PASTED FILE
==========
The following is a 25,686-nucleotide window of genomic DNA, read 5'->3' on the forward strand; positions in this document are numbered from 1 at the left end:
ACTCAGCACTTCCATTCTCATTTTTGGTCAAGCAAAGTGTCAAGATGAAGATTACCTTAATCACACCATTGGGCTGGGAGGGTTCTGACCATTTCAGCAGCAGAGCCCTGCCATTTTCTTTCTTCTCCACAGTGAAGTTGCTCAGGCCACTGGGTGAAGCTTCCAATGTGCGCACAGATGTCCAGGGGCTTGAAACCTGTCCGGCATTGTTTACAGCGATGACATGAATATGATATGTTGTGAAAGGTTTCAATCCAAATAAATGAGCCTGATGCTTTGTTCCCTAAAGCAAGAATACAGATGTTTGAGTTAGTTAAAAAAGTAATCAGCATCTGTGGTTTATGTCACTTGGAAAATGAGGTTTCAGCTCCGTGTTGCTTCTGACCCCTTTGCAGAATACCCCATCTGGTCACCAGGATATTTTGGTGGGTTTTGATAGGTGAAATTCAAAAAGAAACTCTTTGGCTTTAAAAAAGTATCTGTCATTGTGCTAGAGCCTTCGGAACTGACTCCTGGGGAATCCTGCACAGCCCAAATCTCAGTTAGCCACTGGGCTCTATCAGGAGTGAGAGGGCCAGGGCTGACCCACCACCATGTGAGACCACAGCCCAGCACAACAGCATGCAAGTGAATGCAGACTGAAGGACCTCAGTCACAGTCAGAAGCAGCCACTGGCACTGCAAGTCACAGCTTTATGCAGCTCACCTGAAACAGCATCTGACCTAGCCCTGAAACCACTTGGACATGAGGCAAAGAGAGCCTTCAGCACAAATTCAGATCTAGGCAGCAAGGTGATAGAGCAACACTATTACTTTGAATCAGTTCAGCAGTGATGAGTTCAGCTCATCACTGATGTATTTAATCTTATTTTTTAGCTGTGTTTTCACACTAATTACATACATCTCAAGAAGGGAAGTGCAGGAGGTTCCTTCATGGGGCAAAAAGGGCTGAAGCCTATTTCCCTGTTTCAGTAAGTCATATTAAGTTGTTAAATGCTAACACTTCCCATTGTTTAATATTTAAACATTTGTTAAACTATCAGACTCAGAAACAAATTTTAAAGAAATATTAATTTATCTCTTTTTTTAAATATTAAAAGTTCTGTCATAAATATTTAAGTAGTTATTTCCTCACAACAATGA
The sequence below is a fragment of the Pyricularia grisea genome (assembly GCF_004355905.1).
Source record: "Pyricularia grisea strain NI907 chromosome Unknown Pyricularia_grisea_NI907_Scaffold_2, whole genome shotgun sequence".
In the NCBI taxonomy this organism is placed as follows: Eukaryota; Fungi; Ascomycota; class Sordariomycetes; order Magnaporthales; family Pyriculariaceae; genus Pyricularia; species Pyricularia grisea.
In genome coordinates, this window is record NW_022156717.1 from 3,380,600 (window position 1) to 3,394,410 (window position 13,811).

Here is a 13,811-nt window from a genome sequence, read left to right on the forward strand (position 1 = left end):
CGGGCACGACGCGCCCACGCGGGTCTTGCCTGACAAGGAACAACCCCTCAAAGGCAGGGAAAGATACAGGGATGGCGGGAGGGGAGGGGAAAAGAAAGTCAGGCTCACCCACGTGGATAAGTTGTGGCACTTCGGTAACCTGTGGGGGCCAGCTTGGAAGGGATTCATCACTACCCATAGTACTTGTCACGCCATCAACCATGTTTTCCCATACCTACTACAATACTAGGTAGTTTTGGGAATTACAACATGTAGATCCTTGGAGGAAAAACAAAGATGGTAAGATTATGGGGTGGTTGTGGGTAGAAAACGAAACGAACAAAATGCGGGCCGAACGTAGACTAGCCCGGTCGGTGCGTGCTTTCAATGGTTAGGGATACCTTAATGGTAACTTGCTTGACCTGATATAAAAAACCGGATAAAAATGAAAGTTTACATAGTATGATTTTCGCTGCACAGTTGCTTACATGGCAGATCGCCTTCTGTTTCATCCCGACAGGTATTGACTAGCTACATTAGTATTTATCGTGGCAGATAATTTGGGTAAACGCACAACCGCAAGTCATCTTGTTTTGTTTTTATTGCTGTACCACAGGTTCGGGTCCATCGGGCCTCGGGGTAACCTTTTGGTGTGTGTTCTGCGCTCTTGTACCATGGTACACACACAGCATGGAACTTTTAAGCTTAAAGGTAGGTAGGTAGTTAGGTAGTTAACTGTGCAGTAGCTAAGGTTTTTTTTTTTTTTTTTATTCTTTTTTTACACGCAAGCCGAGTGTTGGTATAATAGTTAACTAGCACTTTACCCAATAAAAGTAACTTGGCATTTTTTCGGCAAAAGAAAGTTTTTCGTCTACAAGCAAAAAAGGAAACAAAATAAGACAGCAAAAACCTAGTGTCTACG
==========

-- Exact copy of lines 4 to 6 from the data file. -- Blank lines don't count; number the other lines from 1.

Source record: "Pyricularia grisea strain NI907 chromosome Unknown Pyricularia_grisea_NI907_Scaffold_2, whole genome shotgun sequence".
In the NCBI taxonomy this organism is placed as follows: Eukaryota; Fungi; Ascomycota; class Sordariomycetes; order Magnaporthales; family Pyriculariaceae; genus Pyricularia; species Pyricularia grisea.
In genome coordinates, this window is record NW_022156717.1 from 3,380,600 (window position 1) to 3,394,410 (window position 13,811).